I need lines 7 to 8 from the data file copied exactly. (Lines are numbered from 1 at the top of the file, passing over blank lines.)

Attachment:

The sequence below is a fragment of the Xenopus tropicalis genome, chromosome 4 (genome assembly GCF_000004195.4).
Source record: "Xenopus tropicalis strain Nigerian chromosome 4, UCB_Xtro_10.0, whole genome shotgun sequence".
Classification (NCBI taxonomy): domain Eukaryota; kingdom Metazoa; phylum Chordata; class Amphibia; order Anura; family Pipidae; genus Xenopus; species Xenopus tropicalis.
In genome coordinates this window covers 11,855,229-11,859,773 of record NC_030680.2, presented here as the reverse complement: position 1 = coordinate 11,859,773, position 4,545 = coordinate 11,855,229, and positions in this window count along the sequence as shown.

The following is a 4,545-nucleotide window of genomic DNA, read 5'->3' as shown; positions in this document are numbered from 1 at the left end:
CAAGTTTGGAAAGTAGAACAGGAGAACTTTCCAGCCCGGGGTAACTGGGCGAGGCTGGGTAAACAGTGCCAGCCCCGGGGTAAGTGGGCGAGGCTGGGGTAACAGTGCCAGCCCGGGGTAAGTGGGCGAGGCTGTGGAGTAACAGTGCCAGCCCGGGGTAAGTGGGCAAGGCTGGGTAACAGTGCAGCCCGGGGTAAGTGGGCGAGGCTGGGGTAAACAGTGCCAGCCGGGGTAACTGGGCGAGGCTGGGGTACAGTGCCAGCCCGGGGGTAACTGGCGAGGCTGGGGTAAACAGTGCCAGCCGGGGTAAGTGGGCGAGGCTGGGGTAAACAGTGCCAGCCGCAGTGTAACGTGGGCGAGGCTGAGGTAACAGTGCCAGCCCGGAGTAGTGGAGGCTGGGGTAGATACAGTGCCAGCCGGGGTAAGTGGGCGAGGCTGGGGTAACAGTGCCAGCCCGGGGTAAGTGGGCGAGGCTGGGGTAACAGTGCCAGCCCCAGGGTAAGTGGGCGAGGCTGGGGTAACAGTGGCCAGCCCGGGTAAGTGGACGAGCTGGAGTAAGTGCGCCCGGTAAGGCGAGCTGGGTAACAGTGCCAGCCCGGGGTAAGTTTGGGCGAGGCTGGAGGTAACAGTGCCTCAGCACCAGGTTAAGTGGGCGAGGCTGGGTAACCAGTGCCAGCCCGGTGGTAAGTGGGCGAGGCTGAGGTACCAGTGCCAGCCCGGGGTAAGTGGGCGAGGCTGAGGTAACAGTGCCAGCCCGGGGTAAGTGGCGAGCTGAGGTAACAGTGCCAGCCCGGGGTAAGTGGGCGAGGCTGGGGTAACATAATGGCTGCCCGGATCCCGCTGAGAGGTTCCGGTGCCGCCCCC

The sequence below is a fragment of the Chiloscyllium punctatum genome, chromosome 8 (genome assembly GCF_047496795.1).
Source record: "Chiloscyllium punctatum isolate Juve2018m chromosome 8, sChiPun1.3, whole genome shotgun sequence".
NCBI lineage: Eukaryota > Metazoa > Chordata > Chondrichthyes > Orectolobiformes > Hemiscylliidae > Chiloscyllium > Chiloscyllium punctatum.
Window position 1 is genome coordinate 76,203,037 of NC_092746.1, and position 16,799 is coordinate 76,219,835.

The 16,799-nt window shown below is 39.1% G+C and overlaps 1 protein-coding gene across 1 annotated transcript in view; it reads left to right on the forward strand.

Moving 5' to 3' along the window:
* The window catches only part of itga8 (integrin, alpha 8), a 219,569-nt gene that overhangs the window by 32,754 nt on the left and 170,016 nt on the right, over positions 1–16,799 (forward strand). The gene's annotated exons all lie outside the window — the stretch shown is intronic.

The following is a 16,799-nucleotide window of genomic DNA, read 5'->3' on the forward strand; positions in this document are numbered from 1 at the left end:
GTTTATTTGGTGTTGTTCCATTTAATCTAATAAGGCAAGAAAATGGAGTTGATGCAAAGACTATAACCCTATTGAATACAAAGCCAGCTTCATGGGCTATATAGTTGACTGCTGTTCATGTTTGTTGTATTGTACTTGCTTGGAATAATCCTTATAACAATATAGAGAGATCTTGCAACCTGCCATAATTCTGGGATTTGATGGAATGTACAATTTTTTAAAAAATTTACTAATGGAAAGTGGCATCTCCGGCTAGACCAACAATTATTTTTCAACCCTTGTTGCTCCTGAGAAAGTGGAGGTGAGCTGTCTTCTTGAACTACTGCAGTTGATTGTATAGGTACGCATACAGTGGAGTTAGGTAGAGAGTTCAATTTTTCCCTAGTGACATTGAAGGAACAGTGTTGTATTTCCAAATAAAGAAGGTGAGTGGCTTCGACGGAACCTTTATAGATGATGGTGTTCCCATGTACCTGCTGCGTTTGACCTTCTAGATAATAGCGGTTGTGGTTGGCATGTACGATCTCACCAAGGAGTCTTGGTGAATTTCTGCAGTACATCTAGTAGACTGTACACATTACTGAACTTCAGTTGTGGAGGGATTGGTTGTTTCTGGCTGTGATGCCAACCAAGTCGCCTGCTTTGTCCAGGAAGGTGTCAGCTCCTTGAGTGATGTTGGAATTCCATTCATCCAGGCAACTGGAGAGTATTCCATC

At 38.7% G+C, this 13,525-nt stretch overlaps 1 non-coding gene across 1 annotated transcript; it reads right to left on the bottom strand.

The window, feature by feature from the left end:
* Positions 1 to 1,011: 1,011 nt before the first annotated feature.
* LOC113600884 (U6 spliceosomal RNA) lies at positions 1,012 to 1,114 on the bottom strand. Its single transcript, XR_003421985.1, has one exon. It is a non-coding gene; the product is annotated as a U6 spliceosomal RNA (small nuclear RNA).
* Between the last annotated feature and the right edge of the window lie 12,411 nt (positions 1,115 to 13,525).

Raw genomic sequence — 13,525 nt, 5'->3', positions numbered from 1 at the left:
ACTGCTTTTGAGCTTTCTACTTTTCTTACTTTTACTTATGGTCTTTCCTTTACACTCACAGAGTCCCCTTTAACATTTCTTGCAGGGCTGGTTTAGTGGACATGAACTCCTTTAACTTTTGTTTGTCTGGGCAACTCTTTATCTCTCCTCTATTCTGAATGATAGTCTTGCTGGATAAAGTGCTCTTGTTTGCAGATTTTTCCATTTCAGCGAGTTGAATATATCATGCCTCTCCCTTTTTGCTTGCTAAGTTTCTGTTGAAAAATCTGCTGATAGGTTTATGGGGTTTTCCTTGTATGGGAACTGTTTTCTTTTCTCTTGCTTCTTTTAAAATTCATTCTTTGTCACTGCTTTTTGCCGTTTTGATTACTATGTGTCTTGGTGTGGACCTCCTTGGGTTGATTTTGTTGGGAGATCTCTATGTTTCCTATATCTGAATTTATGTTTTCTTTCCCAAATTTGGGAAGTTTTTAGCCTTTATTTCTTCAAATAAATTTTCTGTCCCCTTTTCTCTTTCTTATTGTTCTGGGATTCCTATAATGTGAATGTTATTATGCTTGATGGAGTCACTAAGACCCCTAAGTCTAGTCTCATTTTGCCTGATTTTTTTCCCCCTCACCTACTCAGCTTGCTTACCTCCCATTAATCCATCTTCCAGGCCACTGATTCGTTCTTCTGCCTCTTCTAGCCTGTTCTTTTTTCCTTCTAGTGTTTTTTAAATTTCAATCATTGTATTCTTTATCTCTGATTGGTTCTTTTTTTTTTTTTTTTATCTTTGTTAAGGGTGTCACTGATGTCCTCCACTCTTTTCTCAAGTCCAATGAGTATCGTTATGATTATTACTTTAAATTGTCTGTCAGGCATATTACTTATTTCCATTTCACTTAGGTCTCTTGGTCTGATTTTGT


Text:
The sequence below is a fragment of the Chiloscyllium punctatum genome, chromosome 8 (genome assembly GCF_047496795.1).
Source record: "Chiloscyllium punctatum isolate Juve2018m chromosome 8, sChiPun1.3, whole genome shotgun sequence".